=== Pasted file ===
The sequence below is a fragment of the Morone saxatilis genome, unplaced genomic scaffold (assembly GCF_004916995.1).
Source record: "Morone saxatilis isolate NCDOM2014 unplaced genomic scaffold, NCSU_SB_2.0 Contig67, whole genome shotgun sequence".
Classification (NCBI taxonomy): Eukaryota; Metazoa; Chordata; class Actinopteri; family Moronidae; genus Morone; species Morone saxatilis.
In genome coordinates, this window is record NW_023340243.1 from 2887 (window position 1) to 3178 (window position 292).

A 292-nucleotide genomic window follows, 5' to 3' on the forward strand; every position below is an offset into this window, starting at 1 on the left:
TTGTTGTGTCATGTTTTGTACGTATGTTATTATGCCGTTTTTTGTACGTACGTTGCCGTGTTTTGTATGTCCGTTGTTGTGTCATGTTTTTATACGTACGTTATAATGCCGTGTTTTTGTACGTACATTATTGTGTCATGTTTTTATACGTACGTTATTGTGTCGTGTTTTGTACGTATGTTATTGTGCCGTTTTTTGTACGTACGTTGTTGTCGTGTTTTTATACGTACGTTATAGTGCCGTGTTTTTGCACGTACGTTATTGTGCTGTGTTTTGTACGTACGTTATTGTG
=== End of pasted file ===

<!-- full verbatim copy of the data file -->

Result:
The sequence below is a fragment of the Morone saxatilis genome, unplaced genomic scaffold (assembly GCF_004916995.1).
Source record: "Morone saxatilis isolate NCDOM2014 unplaced genomic scaffold, NCSU_SB_2.0 Contig67, whole genome shotgun sequence".
Classification (NCBI taxonomy): Eukaryota; Metazoa; Chordata; class Actinopteri; family Moronidae; genus Morone; species Morone saxatilis.
In genome coordinates, this window is record NW_023340243.1 from 2887 (window position 1) to 3178 (window position 292).

A 292-nucleotide genomic window follows, 5' to 3' on the forward strand; every position below is an offset into this window, starting at 1 on the left:
TTGTTGTGTCATGTTTTGTACGTATGTTATTATGCCGTTTTTTGTACGTACGTTGCCGTGTTTTGTATGTCCGTTGTTGTGTCATGTTTTTATACGTACGTTATAATGCCGTGTTTTTGTACGTACATTATTGTGTCATGTTTTTATACGTACGTTATTGTGTCGTGTTTTGTACGTATGTTATTGTGCCGTTTTTTGTACGTACGTTGTTGTCGTGTTTTTATACGTACGTTATAGTGCCGTGTTTTTGCACGTACGTTATTGTGCTGTGTTTTGTACGTACGTTATTGTG